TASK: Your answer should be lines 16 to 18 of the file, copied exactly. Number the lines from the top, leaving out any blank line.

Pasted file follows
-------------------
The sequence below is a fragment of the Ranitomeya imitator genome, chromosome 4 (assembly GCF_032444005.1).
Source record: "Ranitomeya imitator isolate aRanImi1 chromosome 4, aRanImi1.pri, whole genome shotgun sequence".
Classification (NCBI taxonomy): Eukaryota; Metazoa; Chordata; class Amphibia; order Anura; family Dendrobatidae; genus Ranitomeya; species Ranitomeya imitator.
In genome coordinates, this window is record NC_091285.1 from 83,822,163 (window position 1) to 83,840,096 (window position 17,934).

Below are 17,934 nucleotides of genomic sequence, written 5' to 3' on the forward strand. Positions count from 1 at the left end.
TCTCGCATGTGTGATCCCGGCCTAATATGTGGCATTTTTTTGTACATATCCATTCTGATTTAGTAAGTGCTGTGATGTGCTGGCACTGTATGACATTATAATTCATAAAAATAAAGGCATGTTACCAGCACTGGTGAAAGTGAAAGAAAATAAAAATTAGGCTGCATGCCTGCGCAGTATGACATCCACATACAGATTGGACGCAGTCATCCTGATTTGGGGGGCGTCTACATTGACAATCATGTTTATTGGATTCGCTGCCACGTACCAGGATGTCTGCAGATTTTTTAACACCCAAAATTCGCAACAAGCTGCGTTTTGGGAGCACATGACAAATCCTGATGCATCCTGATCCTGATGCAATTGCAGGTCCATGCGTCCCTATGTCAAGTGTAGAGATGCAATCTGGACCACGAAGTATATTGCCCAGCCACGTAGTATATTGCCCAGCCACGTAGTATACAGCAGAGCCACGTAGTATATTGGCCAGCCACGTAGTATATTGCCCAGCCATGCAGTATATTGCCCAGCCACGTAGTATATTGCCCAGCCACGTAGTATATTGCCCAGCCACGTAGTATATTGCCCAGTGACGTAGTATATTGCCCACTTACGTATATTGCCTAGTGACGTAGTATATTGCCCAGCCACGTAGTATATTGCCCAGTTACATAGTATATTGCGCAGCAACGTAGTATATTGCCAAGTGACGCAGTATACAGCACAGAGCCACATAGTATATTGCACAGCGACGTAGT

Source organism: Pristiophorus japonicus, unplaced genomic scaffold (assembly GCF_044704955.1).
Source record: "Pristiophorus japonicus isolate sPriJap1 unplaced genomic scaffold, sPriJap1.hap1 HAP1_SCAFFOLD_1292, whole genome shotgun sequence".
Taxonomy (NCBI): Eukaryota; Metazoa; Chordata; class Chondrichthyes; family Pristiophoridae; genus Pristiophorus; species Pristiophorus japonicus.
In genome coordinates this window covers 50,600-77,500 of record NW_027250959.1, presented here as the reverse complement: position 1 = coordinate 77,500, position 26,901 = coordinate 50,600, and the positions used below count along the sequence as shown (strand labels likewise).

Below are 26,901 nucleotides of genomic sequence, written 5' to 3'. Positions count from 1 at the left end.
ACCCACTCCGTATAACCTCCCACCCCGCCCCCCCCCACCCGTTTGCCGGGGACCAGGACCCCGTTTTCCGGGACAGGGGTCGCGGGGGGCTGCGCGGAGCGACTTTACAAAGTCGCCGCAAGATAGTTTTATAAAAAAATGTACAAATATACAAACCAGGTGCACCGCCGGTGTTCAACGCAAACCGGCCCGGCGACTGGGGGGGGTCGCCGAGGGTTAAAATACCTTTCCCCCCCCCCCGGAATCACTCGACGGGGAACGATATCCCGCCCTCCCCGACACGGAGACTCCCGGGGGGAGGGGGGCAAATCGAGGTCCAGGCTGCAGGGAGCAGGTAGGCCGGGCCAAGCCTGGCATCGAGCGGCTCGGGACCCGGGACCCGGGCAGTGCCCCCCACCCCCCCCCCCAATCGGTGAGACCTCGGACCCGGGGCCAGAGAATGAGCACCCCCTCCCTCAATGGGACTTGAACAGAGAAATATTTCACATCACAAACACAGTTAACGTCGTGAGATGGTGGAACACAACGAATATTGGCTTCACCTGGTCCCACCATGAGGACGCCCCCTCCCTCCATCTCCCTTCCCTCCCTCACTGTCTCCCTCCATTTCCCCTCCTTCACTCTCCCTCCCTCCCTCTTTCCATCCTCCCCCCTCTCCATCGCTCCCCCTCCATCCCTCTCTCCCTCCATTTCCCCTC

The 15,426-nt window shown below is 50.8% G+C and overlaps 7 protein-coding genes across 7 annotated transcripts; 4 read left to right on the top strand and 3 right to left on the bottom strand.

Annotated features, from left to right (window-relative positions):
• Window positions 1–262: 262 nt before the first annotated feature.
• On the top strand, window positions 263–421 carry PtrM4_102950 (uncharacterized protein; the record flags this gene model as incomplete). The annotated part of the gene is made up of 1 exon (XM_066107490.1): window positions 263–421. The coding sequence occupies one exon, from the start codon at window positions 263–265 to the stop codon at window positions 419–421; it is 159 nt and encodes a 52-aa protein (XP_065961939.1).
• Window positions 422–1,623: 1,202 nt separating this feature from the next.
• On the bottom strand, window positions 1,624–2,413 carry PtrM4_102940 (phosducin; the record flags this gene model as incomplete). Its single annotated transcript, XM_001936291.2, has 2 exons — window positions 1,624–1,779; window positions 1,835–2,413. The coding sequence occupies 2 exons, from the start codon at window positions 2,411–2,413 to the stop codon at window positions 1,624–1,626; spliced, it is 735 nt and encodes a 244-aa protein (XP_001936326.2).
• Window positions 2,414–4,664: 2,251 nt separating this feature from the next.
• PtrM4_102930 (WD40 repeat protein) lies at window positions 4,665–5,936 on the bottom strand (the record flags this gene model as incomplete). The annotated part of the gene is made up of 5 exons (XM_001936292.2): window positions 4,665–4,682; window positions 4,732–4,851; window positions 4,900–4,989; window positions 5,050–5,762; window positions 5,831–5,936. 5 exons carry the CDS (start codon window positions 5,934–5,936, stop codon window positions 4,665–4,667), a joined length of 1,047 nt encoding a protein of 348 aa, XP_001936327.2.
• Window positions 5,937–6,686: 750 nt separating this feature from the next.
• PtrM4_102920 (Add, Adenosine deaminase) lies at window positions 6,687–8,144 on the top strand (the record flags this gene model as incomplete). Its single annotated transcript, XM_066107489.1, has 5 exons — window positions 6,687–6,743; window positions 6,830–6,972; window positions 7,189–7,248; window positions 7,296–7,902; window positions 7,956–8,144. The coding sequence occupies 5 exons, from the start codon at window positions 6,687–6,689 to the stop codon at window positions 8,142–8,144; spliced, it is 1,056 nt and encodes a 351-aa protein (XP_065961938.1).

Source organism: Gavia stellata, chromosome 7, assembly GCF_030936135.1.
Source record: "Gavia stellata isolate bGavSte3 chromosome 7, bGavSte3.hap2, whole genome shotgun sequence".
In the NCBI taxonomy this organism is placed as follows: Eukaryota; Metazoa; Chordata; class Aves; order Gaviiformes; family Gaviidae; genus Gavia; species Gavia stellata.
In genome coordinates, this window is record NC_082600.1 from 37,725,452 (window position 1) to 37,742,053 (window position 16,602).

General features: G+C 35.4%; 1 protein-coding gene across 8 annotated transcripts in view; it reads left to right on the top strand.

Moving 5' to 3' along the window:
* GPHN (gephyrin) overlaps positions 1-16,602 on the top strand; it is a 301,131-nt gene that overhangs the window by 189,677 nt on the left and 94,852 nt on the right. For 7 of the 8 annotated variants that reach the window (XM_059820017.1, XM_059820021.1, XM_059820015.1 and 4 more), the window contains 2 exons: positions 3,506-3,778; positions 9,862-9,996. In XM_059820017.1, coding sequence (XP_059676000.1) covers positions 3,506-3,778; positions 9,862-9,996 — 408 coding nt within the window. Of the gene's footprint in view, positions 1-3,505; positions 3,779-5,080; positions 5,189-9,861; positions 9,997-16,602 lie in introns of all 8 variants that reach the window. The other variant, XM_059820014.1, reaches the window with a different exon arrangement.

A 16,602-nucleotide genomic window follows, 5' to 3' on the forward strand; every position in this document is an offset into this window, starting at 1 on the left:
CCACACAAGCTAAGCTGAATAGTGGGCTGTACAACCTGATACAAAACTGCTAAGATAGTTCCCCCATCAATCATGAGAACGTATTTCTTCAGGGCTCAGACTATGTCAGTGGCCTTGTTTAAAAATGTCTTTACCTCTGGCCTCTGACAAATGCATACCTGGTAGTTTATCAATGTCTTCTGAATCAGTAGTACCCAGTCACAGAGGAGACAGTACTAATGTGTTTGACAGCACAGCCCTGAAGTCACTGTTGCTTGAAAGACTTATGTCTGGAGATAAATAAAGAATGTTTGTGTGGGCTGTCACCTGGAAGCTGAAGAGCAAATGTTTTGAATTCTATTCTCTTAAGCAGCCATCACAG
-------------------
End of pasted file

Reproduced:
• On the top strand, window positions 263–421 carry PtrM4_102950 (uncharacterized protein; the record flags this gene model as incomplete). The annotated part of the gene is made up of 1 exon (XM_066107490.1): window positions 263–421. The coding sequence occupies one exon, from the start codon at window positions 263–265 to the stop codon at window positions 419–421; it is 159 nt and encodes a 52-aa protein (XP_065961939.1).
• Window positions 422–1,623: 1,202 nt separating this feature from the next.
• On the bottom strand, window positions 1,624–2,413 carry PtrM4_102940 (phosducin; the record flags this gene model as incomplete). Its single annotated transcript, XM_001936291.2, has 2 exons — window positions 1,624–1,779; window positions 1,835–2,413. The coding sequence occupies 2 exons, from the start codon at window positions 2,411–2,413 to the stop codon at window positions 1,624–1,626; spliced, it is 735 nt and encodes a 244-aa protein (XP_001936326.2).